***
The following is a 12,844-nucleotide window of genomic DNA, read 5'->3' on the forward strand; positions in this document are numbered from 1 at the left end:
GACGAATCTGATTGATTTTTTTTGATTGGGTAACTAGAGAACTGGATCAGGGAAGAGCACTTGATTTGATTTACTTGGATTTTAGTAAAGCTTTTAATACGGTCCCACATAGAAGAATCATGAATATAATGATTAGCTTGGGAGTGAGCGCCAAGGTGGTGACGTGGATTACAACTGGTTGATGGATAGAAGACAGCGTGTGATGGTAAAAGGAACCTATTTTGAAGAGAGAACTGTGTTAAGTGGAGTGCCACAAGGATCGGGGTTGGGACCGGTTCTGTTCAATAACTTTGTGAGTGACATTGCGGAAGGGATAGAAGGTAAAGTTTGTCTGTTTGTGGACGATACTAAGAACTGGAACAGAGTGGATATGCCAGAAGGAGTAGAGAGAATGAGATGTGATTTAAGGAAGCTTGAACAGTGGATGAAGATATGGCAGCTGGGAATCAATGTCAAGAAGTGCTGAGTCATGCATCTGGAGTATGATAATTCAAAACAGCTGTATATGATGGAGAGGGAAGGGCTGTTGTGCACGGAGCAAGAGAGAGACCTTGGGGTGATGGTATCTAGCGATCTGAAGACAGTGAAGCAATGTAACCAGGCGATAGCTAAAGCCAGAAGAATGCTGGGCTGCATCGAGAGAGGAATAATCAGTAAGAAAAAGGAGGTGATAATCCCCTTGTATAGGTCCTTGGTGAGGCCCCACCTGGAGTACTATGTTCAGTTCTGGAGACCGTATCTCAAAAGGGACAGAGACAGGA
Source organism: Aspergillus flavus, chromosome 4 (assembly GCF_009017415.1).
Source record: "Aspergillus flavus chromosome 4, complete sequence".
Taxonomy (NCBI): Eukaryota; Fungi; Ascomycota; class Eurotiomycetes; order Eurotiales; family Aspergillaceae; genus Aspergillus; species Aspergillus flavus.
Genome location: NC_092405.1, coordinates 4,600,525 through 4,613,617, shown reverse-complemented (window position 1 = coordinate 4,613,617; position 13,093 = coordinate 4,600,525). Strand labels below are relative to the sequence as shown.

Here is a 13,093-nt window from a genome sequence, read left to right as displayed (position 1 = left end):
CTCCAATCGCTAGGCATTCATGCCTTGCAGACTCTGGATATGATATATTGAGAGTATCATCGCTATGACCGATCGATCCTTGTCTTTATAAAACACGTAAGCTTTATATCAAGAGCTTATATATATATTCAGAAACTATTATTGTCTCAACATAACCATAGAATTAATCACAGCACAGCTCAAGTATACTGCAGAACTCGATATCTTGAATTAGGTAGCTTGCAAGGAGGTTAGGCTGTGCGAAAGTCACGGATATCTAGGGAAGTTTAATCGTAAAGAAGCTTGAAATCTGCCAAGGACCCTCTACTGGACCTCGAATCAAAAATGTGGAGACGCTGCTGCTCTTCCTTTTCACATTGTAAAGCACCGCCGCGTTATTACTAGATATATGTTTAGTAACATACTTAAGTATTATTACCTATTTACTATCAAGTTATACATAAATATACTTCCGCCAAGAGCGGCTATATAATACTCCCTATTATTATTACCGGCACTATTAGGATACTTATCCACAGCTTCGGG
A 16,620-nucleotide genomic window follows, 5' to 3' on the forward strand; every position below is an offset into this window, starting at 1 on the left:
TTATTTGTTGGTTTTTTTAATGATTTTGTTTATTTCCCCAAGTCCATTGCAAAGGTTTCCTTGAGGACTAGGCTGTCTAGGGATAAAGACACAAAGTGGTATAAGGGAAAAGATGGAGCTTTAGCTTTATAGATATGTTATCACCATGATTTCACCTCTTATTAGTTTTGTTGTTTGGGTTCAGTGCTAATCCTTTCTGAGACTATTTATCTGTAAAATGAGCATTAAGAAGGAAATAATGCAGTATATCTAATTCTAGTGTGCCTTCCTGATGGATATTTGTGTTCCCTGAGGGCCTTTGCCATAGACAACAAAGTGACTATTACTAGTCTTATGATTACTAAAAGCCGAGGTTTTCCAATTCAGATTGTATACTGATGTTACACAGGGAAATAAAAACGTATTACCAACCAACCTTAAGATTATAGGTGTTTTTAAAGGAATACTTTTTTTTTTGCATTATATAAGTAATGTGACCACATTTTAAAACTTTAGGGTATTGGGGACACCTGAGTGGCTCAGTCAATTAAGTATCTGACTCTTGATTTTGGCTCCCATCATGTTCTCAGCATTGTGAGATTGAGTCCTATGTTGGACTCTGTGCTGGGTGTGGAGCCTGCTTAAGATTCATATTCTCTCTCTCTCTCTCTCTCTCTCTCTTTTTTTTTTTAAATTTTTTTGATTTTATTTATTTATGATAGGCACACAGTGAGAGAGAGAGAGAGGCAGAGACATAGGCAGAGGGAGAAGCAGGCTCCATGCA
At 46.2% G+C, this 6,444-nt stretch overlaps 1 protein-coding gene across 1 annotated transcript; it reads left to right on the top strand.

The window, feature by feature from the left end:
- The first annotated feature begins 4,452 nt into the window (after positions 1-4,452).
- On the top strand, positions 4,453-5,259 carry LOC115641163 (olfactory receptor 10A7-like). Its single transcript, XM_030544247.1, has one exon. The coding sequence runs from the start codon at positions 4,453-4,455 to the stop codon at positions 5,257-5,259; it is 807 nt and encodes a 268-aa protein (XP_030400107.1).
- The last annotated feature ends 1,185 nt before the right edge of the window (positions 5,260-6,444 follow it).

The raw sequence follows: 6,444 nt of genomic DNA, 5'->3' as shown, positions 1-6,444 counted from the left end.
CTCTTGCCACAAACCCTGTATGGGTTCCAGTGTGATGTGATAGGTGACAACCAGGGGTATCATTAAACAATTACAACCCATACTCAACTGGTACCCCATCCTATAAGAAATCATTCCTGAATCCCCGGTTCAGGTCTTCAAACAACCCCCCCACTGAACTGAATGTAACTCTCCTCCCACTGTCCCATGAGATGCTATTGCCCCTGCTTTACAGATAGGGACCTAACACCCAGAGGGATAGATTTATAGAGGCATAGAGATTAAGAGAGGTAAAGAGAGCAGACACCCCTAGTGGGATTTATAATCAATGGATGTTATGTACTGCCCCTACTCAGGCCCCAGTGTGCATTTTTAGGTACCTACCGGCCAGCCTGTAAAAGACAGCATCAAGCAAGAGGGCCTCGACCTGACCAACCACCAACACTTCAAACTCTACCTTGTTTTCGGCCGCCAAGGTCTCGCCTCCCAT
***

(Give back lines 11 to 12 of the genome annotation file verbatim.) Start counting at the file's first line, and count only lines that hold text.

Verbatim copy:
At 46.2% G+C, this 6,444-nt stretch overlaps 1 protein-coding gene across 1 annotated transcript; it reads left to right on the top strand.

The window, feature by feature from the left end: